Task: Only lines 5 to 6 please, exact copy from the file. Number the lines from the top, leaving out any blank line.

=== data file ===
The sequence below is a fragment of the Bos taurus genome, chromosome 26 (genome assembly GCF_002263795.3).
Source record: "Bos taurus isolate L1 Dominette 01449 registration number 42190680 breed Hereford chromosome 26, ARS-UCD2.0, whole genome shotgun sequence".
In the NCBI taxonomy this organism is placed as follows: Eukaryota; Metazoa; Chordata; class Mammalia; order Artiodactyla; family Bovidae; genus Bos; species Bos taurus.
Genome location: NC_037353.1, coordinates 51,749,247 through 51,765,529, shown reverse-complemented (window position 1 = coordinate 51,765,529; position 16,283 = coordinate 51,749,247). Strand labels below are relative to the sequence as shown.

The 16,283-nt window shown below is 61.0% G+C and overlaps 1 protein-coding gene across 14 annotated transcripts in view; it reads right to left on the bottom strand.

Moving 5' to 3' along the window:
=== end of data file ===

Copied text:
The 16,283-nt window shown below is 61.0% G+C and overlaps 1 protein-coding gene across 14 annotated transcripts in view; it reads right to left on the bottom strand.

Moving 5' to 3' along the window: